“I am mad at you for being Muslim. Don’t you know Muslims kill so many people? I don’t even know if I can be your friend.”
This was the conversation my 8-year-old son recently had with a fellow classmate. Religion is not usually the topic of discussion among his friends, who seem obsessed with basketball and the Avengers. This conversation disturbed my entire family.
I hoped to isolate my children from such hatred. We send my son to an international school in Chicago; I wanted my son’s upbringing to be a sanctuary for him.
How can I explain this hate to my children?
This week marks the end of the ninth and holiest month of the Islamic calendar, Ramadan. Many of the estimated 1.8 billion Muslims around the world have been fasting–abstaining from eating and drinking– from dawn to dusk.
As a means of purifying and transforming, similar to the Christian practice of Lent, Muslims seek inner peace and fellowship, as well as giving back to the community and giving thanks for that which we are blessed.
This week we will celebrate Eid-al-Fitr–which is the celebration to end fasting where we exchange presents, give our “fitrah” which is the money we donate to the less fortunate to be able to celebrate on this day and eat–a lot.
This year I helped to organize an Eid toy drive so my children can participate and give new toys to those who are less fortunate and make their day better.
Earlier this year after the mass shootings at the hands of a white supremacist in the New Zealand mosques, my 6-year-old daughter asked me, “Why do they hate us mommy? Is it because of the color of our skin or do they just hate Muslims?”
This same hate manifested again at a mass shooting at a Jewish temple in San Diego. Very recently a hateful message was found at a Jewish museum in Brooklyn.
How can I explain to my children that hate is taught and learned? If that is the case, how can we unlearn hate?
As a brown Muslim girl who grew up in the South, racism was commonplace. I have experienced everything from a subtle “hey camel jockey” to more verbally abusive comments , like “sand ni**** and terrorist towelhead.”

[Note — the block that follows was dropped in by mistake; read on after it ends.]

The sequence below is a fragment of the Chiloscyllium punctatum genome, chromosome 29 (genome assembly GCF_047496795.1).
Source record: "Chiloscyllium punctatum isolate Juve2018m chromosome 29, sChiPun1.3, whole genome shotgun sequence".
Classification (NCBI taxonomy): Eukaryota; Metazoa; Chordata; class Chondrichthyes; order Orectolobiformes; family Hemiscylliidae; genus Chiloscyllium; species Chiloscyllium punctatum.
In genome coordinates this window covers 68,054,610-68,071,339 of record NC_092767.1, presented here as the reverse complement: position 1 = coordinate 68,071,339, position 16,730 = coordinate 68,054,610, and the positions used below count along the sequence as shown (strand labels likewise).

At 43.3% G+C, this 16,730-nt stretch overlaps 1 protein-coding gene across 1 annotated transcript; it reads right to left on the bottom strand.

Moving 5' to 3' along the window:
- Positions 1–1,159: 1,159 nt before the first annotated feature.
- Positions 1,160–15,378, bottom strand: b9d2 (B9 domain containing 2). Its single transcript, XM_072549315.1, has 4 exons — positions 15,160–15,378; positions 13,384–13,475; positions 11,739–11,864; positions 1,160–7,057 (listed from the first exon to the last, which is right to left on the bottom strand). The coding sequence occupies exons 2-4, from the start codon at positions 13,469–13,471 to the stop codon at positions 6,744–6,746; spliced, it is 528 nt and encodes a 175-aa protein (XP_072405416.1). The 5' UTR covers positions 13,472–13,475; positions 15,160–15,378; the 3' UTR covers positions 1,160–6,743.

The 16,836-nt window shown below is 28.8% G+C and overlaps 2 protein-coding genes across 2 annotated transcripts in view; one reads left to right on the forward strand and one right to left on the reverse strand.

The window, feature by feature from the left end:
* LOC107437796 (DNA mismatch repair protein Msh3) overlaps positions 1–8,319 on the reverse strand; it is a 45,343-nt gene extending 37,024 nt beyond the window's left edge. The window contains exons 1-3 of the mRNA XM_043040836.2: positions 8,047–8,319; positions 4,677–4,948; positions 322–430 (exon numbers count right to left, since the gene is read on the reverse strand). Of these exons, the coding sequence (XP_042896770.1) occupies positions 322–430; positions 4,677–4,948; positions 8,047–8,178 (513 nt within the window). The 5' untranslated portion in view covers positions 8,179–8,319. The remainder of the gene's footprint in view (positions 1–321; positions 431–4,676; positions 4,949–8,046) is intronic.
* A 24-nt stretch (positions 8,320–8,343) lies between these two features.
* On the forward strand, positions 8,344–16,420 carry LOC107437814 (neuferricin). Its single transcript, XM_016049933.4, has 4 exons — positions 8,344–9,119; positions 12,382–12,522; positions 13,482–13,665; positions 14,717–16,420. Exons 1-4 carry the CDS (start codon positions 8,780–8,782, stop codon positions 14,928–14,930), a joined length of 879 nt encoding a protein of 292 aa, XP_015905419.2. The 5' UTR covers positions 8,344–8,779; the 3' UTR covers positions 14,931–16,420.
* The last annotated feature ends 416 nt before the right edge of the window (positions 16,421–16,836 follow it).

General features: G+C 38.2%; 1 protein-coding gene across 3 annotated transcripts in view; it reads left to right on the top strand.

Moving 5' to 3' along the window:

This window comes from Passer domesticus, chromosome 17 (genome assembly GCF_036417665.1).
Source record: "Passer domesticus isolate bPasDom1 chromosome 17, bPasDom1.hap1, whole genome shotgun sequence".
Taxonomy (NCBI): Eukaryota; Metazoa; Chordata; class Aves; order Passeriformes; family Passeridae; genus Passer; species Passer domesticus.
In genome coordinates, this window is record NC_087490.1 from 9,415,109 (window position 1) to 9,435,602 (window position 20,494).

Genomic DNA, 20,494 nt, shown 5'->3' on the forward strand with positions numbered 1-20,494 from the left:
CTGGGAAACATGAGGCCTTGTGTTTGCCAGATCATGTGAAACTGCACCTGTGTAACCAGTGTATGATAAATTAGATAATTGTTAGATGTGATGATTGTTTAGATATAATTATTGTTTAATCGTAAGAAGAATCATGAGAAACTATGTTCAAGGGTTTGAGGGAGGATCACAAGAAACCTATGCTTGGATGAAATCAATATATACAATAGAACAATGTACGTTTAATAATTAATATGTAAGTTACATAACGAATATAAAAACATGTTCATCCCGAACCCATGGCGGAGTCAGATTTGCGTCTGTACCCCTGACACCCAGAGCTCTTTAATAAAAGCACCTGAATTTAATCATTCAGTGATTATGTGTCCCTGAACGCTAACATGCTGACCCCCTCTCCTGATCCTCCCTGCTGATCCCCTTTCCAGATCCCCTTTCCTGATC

Despite this, every morning I enthusiastically, “pledged allegiance to the flag of the United States of America,” at a public school in rural North Carolina and as an American born Muslim, whose loyalty is to the U.S. above anywhere else.
For me, egalitarian principles started at my home. My parents emigrated from Pakistan in the late 1960s to rural Mississippi. My father was routinely called derogatory terms as a student in England and continued to hear the same rhetoric in the rural South.
Never did he incite us to hate the white Americans or Europeans who expressed racism. Never did he teach us to hate the African Americans who may have also treated him as an “other.” Never did he instigate animosity toward the South Asian Professor from India who was still getting over the wounds of the partition and treated him as an untouchable.
Instead my father embraced all of these individuals and helped to break down stereotypes enabling them to open their hearts and minds to our family. I had a good teacher who taught me not to hate.
The battle to regain human decency in the United States starts at home, relinquishing the idea that the “other” is the source of society’s problems.
The lesson needs to be to strive to remain open to differences and embrace them, to restore
dignity and the teachings of the Golden Rule, “Do unto others as you would have
them do unto you.”
The annual FBI hate crime report states that hate crimes are up 17 percent in 2017, compared to 2016 with over 90 percent of the hate crimes impacting minorities.
According to the Anti-Defamation League, the rise of white nationalism has led to an increase in the number of hate crimes and murders. Of the 427 people killed by domestic terrorists from 2009 to 2018, 73 percent were murdered by right-wing terrorists.
The current divisive political climate in the United States is exacerbated by top administrators not only tolerating hate, but initiating with racist ,sexist, xenophobic, Islamophobic, anti-Semitic and homophobic rhetoric.
The late Nelson Mandela, South Africa’s president, stated, “No one is born hating another person because of the color of his skin, or his background, or his religion. People must learn to hate, and if they can learn to hate, they can be taught to love, for love comes more naturally to the human heart than its opposite.”
Silence is complicity.
Children learn many lessons from their parents. Whether it is the importance of being a global citizen and understanding the differences between us and embracing them, or igniting hateful rhetoric by dividing us through our differences.
After my son pointed out the unacceptable comments to his friend, he did apologize to him.
“Should I forgive him?” my son asked me.
Each of us needs to learn to forgive in order to heal. This has been my Ramadan prayer. Only then can we mend the soul of our nation and progress as a nation.
Sameena A. Rahman, M.D. is a practicing OB/GYN in downtown Chicago, a Clinical Assistant Professor at Northwestern Feinberg School of Medicine, and a Public Voices Fellow with The Op-Ed Project.